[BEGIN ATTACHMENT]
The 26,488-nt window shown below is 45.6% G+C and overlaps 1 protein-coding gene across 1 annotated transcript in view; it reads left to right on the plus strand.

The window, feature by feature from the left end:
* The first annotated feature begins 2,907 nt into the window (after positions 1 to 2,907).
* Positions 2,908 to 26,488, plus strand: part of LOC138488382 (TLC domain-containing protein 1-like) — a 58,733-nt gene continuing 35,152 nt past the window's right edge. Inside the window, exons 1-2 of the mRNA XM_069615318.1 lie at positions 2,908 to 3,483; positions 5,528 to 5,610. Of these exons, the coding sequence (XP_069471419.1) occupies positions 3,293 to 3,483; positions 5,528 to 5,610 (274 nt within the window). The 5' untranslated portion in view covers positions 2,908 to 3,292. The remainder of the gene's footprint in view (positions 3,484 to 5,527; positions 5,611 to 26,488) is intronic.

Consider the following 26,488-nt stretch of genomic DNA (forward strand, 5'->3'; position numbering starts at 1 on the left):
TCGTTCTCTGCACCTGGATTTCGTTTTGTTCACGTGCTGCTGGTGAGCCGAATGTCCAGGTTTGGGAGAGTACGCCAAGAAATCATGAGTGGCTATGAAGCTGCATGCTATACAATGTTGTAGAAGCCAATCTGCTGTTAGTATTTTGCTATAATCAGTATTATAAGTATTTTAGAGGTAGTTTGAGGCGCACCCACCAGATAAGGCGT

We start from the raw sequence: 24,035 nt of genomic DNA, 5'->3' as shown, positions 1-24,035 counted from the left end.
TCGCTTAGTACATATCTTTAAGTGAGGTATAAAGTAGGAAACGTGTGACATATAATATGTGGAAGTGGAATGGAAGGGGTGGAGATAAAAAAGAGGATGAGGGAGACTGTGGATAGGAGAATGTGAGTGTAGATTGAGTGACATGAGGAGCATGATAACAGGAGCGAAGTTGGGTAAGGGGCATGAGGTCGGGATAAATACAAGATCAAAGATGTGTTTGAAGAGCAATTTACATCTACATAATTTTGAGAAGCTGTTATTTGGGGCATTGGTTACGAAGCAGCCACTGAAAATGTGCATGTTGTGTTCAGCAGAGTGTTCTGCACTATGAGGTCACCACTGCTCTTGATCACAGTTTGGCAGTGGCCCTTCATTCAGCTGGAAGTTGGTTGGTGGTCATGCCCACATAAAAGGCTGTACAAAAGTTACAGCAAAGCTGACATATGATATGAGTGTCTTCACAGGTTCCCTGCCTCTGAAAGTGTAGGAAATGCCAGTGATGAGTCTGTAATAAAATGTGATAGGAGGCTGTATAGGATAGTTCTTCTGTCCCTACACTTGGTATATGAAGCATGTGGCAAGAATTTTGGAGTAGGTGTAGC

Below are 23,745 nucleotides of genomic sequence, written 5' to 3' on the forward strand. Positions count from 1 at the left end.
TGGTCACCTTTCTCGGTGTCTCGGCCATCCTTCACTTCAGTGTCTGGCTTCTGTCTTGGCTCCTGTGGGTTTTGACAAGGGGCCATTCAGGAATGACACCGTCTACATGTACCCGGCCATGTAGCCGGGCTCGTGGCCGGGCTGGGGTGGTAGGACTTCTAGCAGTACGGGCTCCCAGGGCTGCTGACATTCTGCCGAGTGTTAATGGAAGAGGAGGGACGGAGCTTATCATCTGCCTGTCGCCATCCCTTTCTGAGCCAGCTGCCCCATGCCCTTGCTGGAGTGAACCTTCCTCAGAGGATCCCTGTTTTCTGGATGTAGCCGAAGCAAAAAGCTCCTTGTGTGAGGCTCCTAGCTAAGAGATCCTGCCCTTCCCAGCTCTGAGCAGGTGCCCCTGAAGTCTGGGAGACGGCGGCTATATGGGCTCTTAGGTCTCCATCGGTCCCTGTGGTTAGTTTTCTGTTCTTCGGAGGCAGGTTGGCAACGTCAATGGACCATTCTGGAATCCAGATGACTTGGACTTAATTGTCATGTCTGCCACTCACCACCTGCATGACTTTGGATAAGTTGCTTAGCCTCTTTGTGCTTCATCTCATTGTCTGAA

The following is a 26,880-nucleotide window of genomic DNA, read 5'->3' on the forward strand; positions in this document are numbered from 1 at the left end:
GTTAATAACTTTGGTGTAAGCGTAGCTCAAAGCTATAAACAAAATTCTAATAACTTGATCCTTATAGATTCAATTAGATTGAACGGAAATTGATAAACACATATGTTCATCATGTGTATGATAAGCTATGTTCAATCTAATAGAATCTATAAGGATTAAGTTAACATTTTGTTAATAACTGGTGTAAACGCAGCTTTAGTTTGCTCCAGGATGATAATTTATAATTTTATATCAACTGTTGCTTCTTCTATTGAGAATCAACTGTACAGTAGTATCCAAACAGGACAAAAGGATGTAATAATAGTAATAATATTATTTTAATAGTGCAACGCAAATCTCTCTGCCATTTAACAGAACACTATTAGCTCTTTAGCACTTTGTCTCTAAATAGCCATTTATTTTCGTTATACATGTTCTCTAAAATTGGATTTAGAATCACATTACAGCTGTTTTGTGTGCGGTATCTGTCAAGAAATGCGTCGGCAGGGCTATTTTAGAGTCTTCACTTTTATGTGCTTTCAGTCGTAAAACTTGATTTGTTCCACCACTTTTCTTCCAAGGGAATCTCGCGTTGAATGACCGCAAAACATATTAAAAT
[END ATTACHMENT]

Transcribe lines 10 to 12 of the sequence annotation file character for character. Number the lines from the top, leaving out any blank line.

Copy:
TGGTCACCTTTCTCGGTGTCTCGGCCATCCTTCACTTCAGTGTCTGGCTTCTGTCTTGGCTCCTGTGGGTTTTGACAAGGGGCCATTCAGGAATGACACCGTCTACATGTACCCGGCCATGTAGCCGGGCTCGTGGCCGGGCTGGGGTGGTAGGACTTCTAGCAGTACGGGCTCCCAGGGCTGCTGACATTCTGCCGAGTGTTAATGGAAGAGGAGGGACGGAGCTTATCATCTGCCTGTCGCCATCCCTTTCTGAGCCAGCTGCCCCATGCCCTTGCTGGAGTGAACCTTCCTCAGAGGATCCCTGTTTTCTGGATGTAGCCGAAGCAAAAAGCTCCTTGTGTGAGGCTCCTAGCTAAGAGATCCTGCCCTTCCCAGCTCTGAGCAGGTGCCCCTGAAGTCTGGGAGACGGCGGCTATATGGGCTCTTAGGTCTCCATCGGTCCCTGTGGTTAGTTTTCTGTTCTTCGGAGGCAGGTTGGCAACGTCAATGGACCATTCTGGAATCCAGATGACTTGGACTTAATTGTCATGTCTGCCACTCACCACCTGCATGACTTTGGATAAGTTGCTTAGCCTCTTTGTGCTTCATCTCATTGTCTGAA

The following is a 26,880-nucleotide window of genomic DNA, read 5'->3' on the forward strand; positions in this document are numbered from 1 at the left end:
GTTAATAACTTTGGTGTAAGCGTAGCTCAAAGCTATAAACAAAATTCTAATAACTTGATCCTTATAGATTCAATTAGATTGAACGGAAATTGATAAACACATATGTTCATCATGTGTATGATAAGCTATGTTCAATCTAATAGAATCTATAAGGATTAAGTTAACATTTTGTTAATAACTGGTGTAAACGCAGCTTTAGTTTGCTCCAGGATGATAATTTATAATTTTATATCAACTGTTGCTTCTTCTATTGAGAATCAACTGTACAGTAGTATCCAAACAGGACAAAAGGATGTAATAATAGTAATAATATTATTTTAATAGTGCAACGCAAATCTCTCTGCCATTTAACAGAACACTATTAGCTCTTTAGCACTTTGTCTCTAAATAGCCATTTATTTTCGTTATACATGTTCTCTAAAATTGGATTTAGAATCACATTACAGCTGTTTTGTGTGCGGTATCTGTCAAGAAATGCGTCGGCAGGGCTATTTTAGAGTCTTCACTTTTATGTGCTTTCAGTCGTAAAACTTGATTTGTTCCACCACTTTTCTTCCAAGGGAATCTCGCGTTGAATGACCGCAAAACATATTAAAAT